The New York State Toxic
Mold Task Force, which first met in December, convened in an office building in
Lower Manhattan on Tuesday for a daylong
meeting on the health and economic impacts associated with mold.
The task force, which was formally
established in 2005 but did not begin work until last year, is to prepare a
report for the governor and the Legislature.
One task force member,
Christopher D’Andrea, a research scientist at the New York City Department of
Health and Mental Hygiene, presented the panel with an update on guidelines
that his department was preparing to advise residents on how to find mold and
get rid of it.
He said that the city received
about 20,000 mold complaints each year and issued about 14,000 citations. But
not all mold problems rise to the same level. Mr. D’Andrea projected a slide of
a shower stall, three feet long by three feet wide, to illustrate the type of
potential mold environment that people ought to feel comfortable taking a brush
or sponge to on their own.
In contrast, in places where
mold has spread over 100 square feet, Mr. D’Andrea said, professional mediators
are appropriate, along with workers wearing respirators, coveralls and gloves.
In some situations, he said,
mold removers might even want to consider using an airlock to separate
mold-infested zones from other areas.
Just before noon, the task
force took a break for lunch. Downstairs, on Broadway, several dozen
demonstrators were gathered, holding aloft banners and a jumbo model of an
asthma inhaler. They said that they were concerned about adverse health effects
connected to mold, but that they had been blocked from attending the meeting. (Officials
said that the meeting was open to the public but that participants had to
register their names in advance; the demonstrators said they had indeed
registered, only to be told there was no record of their having done so.)
York City or New York State has strong regulations around mold," said Irene Tung, the director of organizing for Make the Road New York, an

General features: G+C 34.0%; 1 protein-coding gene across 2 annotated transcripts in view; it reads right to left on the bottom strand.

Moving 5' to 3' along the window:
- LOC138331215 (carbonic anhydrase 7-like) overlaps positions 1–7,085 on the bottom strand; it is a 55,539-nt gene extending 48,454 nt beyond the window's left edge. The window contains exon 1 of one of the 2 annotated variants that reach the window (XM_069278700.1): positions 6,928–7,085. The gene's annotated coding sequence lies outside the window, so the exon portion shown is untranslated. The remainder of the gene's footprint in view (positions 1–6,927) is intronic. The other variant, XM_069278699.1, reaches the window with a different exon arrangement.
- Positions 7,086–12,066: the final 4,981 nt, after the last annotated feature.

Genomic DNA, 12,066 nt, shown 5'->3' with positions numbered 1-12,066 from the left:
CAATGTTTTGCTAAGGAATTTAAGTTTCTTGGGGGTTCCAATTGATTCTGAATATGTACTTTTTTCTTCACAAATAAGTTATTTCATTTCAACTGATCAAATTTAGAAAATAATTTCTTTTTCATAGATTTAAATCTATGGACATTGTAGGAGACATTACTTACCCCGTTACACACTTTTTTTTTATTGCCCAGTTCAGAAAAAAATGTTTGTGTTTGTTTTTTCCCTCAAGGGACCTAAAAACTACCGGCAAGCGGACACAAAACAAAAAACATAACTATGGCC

advocacy group that organized the demonstration. Ms. Tung said that she arrived with about 40 people.
In the afternoon session,
other witnesses described their experiences, both professional and personal,
Lourdes Rodriguez, a resident
of Bushwick, Brooklyn, told the task force
that many people in her neighborhood suffered from asthma exacerbated by mold.
Guy Keith Vann, a lawyer who
has represented plaintiffs in mold-related cases, submitted 15 academic papers
to the task force that he said illustrated the dangers of mold in construction,
particularly in walls and ceilings that become waterlogged.
He noted that mold was one of
only several environmental hazards. "Mold has gotten a lot of attention because
it is visible," he said. "Bacteria can grow and grow, but you’re never going to
Another witness was Dr.
Eckardt Johanning, who specializes in occupational and environmental medicine
and for 15 years has treated people affected by mold. He works with the Fungal
Research Group, a nonprofit group based in Albany that promotes the study of the health
effects of airborne exposure to mold in workplaces and other group settings.
While it is widely known that
mold can worsen allergies, Dr. Johanning said, new research has associated mold
with other disorders, including depression and neurological conditions.
"These toxins that are
produced by the mold are very potent chemicals," he said.
Cheryl Borden, who lives in Huntington, N.Y., told
the panel that she was exposed to mold for 16 months in 1999 and 2000 while
living in Woodbury, N.Y. She said she had suffered from
upper-respiratory infections and yeast in her lungs and become acutely
sensitive to changes in environmental conditions.
Ms. Borden, who said she
favors strict laws controlling mold, said she had attended all of the task
force’s meetings. "I want them to see my face every time," she said. "I want
them to remember me."